Each of the two tapes were then adhered to a 2"×6" rigid steel plate. Another strip of the same tape was then applied and adhered on top of it (adhesive against release layer). The adhesive strips, were rolled down three times in each direction, with a 41/2 lb. rubber covered steel roller, and dry aged, as described in Example 2.
The tapes adhering to the release coating of the tapes adhering to the steel plate (upper tape) were tested for adhesion properties. This testing was accomplished using an Instron Tester at a 90° angle and 50 inches per minute separation. The peeled tapes were then reapplied to a stainless steel (SS) plate to measure quickstick (PSTC-3) and adhesion to stainless steel (PSTC-1). These values are compared with the results obtained with not release coated backings (control). The adhesion values (oz/in) obtained were as follows:
______________________________________Paper Tape To Paper Tape: 22Paper Tape To Same Paper 46But Not Release Coated:OPP Tape To Same: 18OPP Tape To OPP Not Release Coated: 54Paper Tape Separated From Release Same And 28Reapplied to SS:Paper Tape, As Is, To SS: 29OPP Tape Separated From Same And 64Reapplied To SS:OPP Tape, As Is, To SS: 61______________________________________
The data indicates that good release properties are found with the release agent of the invention with a variety of adhesive formulations and backings.
The release agent of Example 1 was blended at the 4% (dry/dry) level with Geon 552, a water emulsion of PVC manufactured by the B. F. Goodrich Chemical Co.
The formulation was coated onto a latex impregnated paper backing member in an amount to provide a dry weight of 0.4 oz/yd.2. This was accomplished by heating the coated paper to remove water and fuse the backsize.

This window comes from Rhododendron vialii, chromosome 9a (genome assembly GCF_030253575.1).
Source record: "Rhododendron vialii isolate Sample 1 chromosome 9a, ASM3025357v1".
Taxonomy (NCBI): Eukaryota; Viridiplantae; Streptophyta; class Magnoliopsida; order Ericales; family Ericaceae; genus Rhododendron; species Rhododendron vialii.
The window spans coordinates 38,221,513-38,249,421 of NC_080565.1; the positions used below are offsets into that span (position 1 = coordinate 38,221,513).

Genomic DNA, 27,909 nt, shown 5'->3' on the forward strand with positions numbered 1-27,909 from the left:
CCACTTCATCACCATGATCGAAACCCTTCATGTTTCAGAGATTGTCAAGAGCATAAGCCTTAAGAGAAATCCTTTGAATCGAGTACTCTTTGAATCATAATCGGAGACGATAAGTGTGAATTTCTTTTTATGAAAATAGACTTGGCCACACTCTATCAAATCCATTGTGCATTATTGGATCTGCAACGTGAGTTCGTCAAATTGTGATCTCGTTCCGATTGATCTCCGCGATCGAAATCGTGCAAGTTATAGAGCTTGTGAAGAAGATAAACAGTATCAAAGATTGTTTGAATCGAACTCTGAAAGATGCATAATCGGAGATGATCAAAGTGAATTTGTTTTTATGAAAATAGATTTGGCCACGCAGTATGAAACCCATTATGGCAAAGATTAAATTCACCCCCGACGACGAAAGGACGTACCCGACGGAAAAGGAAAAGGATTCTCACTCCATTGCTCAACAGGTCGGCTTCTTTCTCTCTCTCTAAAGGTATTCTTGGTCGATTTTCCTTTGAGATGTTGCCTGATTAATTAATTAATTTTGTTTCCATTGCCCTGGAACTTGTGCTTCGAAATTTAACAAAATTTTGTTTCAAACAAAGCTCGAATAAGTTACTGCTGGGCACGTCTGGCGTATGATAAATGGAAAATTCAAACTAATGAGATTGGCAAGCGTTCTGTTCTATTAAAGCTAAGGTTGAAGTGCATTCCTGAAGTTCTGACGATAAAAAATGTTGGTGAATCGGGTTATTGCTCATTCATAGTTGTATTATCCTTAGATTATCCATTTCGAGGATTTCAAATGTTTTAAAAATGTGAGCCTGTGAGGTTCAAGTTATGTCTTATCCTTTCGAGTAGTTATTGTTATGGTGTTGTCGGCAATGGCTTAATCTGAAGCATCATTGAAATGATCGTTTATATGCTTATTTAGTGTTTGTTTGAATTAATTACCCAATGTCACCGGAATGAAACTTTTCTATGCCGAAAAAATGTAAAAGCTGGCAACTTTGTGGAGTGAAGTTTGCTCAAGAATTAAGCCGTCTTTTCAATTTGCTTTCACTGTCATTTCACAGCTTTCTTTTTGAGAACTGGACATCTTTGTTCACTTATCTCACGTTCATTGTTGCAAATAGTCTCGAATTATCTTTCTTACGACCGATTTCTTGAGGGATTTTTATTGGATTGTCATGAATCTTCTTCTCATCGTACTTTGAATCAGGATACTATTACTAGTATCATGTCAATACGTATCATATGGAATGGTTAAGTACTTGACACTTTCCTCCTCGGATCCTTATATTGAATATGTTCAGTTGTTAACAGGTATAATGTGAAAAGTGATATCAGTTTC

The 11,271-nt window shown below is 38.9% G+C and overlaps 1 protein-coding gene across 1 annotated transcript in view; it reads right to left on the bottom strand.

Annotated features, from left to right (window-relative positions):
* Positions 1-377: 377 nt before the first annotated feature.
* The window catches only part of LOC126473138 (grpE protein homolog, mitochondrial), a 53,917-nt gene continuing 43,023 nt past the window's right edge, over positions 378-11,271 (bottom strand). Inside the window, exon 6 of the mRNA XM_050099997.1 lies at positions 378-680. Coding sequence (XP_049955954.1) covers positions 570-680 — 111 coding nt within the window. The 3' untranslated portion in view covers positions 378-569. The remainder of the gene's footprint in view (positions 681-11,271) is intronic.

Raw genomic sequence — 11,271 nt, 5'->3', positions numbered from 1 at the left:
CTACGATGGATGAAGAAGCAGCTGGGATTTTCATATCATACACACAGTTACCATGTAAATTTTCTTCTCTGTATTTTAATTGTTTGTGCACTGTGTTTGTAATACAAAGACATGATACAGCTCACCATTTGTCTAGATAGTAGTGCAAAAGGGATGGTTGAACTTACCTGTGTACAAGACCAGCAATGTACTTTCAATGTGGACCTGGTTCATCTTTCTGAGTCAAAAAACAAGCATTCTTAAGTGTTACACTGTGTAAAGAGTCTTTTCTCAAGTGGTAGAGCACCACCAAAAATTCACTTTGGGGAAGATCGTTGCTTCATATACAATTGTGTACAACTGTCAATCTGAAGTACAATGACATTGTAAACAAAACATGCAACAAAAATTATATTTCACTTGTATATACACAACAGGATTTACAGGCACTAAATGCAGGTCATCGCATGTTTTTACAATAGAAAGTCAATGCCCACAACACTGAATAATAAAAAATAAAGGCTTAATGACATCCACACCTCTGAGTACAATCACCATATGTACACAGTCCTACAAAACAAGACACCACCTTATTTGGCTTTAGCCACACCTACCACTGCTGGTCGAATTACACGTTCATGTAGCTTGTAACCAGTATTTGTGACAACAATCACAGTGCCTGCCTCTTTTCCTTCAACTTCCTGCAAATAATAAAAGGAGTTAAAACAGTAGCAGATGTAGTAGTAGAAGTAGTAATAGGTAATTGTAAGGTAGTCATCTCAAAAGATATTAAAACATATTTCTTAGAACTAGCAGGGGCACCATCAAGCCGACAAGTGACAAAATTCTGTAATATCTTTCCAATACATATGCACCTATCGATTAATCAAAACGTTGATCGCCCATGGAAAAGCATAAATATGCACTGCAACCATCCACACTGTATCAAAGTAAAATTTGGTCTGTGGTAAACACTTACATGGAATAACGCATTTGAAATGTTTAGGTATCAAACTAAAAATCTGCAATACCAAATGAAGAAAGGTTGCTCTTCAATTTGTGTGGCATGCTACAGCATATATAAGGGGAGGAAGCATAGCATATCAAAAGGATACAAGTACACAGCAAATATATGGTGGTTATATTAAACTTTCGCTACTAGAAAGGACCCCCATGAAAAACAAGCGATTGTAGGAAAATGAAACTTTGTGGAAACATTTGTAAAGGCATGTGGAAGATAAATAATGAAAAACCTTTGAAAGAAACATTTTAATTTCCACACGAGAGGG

The backsize coated backing member was then coated with the rubber base adhesive mass set forth in Examples 4-5, after which the mass coated sheet was slit to 1 inch wide rolls of tape. These were oven aged for 16 hours as in Example 2 ("Dry Heat") and tested for unwind and adhesion. The results are indicated below:
Unwind Adhesion: 22 oz/in
Adhesion to SS: 28 oz/in
It is seen that incorporating a relatively small amount of release agent according to the invention with a film former to form a release composition results in good unwind characteristics.
This example illustrates the preparation of a silicone containing polyester type polyelectrolyte solution in accordance with the invention and the excellent release characteristics obtained with various pressure-sensitive adhesive tapes.
The first step of the polymerization was carried out by dissolving the following ingredients in N-methylpyrrolidone, 45, and heating in an oven at 70° C. for 2 hours: 3,3'-4,4'-benzophenone-tetracarboxylic-dianhydride, 12 (74.5 mE), silicone oligomer of Example 1, 14.4 (15.2 mE-OH) and triethylamine, 0.1 as a polymerization catalyst. Commercially available trimethylolpropane, 2.512q (56.3 mE-OH), was than stirred in and further reacted for 16 hours at 70° C. The polymer solution was then poured into a mixture of water, 111.7 and triethylamine, 7.6, while stirring vigorously. A solution of TS=15%, and viscosity=600cps, was obtained having excellent release properties when coated out as in Example 2.